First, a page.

Chris Wallace Crabbe

Imagining Australia collects nineteen essays from a 2002 conference on Australian literature and culture at Harvard University. Of course, as the proceedings of a conference, it is on occasion hard work. There is something about conferences – the dedication of their audiences, perhaps, or the vulnerability of their speakers – that encourages a somewhat defensive formality. That said, almost every essay in this collection repays a reader’s investment with interest: in describing the history of Australian literary journals; offering a new direction for Australian pastoral poetry; providing surprising perspectives on popular Australian myths; or looking at how contemporary poets use form.

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By and Large by Chris Wallace-Crabbe

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September 2001, no. 234

Chris Wallace-Crabbe’s new book, By and Large, is, despite its hundred pages, a thinner book than most of his recent volumes. The familiar features are there: a baroque and intense intellectual ambit combined with playfulness; a deep love of the sharp ‘thinginess’ of the world combined with a love of the expressiveness of the words we use to contain it; and, last but far from least, enjoyable phrasemaking. It is just that, in By and Large, the reader’s pleasure seems more attenuated.

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Peter Goldsworthy, doctor and poet, is a writer of significant style and concision. This new selection of his lyric poetry lives up to its jaunty, graffitied, lavender cover; it bespeaks lightness. And lightness is damned hard work. You don’t get there just by smiling and going to book launches ...

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You are going to Singapore, they said. Yes, but which way? was the natural response. If I’m flying to the island-city, my flight should take in something with a more exotic range of scenery, perhaps even a sniff of nature. Birds and stuff. So the painter and I decided on Portugal: and why not throw in Spain? My own travels had never taken me further than Catalonia, which so determinedly is, and is not, Spain. Off, then, for the long flight west with good books and red wine; en route I looked down on Cairo for the first time in my life. The Ptolemaic map of lights spread out as though forever.

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Relations between the public arena and the private are what the novel is all about. This loose, generous prose form was developed in early-modern Europe to enable a vigorous bourgeois imagination to ask the question: what is public, in fact, and what is private ...

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Whirling by Chris Wallace-Crabbe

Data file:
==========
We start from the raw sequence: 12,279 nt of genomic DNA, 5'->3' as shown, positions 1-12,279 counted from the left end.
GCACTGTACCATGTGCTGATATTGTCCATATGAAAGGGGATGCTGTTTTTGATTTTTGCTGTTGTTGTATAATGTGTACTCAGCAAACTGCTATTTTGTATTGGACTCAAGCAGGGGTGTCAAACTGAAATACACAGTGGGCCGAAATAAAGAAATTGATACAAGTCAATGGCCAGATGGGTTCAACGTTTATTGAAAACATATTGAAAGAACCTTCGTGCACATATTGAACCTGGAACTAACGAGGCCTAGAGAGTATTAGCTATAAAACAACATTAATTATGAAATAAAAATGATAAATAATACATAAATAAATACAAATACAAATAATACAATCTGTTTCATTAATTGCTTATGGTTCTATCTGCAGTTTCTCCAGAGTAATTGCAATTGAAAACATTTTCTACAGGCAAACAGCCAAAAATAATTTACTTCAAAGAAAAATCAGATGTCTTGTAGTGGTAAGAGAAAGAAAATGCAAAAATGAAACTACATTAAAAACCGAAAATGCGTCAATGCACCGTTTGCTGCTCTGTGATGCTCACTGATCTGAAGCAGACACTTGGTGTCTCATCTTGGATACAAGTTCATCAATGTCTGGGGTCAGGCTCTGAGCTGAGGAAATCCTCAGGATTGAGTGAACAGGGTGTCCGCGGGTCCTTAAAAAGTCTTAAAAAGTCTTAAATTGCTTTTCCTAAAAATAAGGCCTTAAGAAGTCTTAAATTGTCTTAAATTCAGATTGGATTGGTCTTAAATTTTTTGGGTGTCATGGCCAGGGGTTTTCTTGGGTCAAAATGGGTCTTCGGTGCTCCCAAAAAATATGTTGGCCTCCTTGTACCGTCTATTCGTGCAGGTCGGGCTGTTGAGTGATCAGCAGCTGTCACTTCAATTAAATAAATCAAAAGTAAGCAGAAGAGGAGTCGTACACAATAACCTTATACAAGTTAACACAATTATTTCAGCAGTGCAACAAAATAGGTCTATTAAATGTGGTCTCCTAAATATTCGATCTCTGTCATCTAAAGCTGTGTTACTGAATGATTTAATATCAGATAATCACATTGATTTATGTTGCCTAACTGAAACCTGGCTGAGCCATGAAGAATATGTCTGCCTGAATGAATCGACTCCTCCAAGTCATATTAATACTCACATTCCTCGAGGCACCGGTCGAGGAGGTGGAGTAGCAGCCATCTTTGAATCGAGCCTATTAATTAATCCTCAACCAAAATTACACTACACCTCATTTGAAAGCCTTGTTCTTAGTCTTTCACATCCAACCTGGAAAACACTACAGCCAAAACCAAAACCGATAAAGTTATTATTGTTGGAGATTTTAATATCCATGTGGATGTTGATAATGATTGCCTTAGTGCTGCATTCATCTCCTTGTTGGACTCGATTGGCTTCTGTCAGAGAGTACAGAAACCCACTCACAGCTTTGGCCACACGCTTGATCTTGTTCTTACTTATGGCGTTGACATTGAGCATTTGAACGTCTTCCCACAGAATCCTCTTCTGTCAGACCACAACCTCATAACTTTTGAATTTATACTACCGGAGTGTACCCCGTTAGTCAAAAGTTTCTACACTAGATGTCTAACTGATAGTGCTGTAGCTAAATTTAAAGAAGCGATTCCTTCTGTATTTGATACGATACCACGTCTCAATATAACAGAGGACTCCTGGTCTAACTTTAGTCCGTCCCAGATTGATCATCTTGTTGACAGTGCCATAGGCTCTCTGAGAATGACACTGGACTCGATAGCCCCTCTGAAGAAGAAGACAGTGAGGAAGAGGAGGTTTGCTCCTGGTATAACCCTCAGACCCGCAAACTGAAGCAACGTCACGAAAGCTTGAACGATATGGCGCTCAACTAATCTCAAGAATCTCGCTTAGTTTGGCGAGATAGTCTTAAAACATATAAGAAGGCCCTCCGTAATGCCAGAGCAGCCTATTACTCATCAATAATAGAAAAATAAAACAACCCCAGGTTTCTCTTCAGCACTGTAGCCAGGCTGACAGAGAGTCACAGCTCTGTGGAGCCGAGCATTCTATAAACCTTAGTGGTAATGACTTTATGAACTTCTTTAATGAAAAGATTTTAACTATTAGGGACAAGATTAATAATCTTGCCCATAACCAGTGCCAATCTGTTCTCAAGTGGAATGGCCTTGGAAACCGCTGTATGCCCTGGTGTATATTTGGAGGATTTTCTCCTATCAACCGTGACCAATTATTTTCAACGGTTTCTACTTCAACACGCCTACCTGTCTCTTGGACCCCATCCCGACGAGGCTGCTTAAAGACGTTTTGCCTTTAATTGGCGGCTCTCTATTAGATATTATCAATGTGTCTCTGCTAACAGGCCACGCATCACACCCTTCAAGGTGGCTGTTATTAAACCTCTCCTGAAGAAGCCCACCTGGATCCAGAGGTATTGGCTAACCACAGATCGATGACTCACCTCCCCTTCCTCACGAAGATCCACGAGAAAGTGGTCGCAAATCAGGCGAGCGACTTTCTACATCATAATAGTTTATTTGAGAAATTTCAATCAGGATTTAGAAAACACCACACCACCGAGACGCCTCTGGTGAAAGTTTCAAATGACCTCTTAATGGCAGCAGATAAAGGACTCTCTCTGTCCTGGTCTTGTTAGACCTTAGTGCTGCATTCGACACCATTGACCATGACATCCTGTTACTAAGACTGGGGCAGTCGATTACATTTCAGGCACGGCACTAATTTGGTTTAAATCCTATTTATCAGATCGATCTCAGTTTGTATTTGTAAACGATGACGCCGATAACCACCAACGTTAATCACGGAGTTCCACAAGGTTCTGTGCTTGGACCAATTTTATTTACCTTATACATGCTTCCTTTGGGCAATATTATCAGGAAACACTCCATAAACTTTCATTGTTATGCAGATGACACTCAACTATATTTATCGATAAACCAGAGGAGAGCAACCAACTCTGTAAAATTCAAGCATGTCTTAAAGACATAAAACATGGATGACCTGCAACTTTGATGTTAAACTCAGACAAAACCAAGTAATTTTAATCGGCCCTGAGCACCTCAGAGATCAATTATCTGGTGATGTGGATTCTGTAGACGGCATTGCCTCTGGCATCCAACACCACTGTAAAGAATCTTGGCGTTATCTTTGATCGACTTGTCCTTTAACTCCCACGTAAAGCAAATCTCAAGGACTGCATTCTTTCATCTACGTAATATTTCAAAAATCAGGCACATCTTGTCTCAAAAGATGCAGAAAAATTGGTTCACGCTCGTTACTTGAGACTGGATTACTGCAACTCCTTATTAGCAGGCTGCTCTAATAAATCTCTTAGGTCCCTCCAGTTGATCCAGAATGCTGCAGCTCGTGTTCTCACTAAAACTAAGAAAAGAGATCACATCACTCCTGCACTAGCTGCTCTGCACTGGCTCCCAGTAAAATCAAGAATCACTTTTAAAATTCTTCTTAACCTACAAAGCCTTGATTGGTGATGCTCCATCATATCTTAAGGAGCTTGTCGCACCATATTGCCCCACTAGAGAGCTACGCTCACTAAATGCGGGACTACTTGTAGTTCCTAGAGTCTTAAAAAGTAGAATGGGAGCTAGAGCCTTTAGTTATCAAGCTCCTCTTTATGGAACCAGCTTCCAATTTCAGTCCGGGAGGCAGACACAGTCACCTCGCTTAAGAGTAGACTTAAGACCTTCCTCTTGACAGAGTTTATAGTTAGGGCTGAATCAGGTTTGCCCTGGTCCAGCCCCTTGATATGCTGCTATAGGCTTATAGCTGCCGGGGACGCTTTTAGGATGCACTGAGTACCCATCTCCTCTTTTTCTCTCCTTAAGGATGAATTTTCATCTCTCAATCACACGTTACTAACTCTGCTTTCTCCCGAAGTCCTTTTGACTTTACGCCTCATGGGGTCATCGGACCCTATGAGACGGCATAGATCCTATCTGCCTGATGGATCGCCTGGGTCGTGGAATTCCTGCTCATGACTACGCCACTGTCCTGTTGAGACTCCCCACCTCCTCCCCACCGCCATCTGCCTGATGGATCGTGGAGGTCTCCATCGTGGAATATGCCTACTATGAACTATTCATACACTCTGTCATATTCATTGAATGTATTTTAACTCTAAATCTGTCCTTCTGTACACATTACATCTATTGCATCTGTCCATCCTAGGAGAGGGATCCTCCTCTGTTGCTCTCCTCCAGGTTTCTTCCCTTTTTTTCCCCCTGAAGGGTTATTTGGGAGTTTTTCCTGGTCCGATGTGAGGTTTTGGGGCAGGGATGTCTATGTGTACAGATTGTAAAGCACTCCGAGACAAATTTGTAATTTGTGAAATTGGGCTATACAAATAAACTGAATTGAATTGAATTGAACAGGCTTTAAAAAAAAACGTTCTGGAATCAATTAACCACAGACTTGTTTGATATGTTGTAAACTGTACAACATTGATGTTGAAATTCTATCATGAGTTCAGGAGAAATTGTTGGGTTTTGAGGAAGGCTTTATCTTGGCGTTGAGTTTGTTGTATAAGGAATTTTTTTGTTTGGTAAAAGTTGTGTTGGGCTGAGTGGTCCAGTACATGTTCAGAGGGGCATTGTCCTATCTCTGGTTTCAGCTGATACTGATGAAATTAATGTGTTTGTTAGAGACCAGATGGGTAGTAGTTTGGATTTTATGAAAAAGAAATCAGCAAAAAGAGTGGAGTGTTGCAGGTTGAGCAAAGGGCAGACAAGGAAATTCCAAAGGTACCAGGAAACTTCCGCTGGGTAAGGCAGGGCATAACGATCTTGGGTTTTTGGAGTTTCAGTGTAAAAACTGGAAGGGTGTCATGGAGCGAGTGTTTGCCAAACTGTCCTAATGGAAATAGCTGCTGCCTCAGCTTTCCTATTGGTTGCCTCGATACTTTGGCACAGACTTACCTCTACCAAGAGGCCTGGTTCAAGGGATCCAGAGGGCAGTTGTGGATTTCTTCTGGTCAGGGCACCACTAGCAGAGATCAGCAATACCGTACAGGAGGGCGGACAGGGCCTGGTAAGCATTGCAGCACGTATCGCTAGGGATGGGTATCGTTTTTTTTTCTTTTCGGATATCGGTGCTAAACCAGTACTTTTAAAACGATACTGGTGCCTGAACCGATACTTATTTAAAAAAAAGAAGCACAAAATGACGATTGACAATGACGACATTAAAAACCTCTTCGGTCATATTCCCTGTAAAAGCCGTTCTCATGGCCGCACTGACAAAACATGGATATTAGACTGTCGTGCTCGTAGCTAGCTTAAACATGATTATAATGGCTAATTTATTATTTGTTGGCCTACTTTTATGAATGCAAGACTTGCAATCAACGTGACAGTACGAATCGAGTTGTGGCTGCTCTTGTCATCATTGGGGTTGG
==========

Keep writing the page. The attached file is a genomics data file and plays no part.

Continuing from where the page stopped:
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October 1998, no. 205

Chris Wallace-Crabbe’s ability to reveal the marvellous in the seemingly mundane layers of the quotidian is a striking aspect of this new book. There are compassionate, fluid meditations on many aspects of urban life, ageing, and a quirky cast of characters from the poet’s life and wide reading.

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‘Anecdotes’ meant originally ‘the unpublished’ – sometimes, no doubt, the unprintable. Nowadays we think of them as being tales which have something or other up their sleeves: a morsel of irony, a pinch of encouragement, a gesture of affectation. Anecdotes are yarns which have had a couple of drinks.

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The poet John Forbes died suddenly in January 1998. He was not glamorous, but his work was, for reasons that are not immediately apparent. Certainly, he was the most accomplished, along with the immensely learned Martin Johnston, of the young poets who swam into orbit in the 1970s. He was also the writer who most convincingly bridged the gap between a radical art and the relatively conservative, yet difficult, kinds of cultural theory which are expounded in the universities. Such newly collected poems as ‘post-colonial biscuit’, ‘Ode to Cultural Studies’ and ‘Queer Theory’ body forth, in their disembodied way, this concern to be a bridge-maker between academic talk and the melodious realms of poetry.

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Modern Australians live of course in a concourse or babble of discourses. We make our way through the bubble-and-squeak of chopped-up value systems. There is no tall hierarchy of speakings, no league ladder. Nor is there anything as redgum-solid as permanence; if anything, transience is taken as proof of the genuine.

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The Annotated Such is Life by Joseph Furby & The Life and Opinions of Tom Collins by Julian Croft

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July 1991, no. 132

At last, books about Such is Life and its endearingly attractive, quixotically sophisticated author, Joseph Furphy, are coming out. Three in the last few months is a welcome harvest, certainly a happier response than Furphy got during the prolonged Wilcannia showers of his life.

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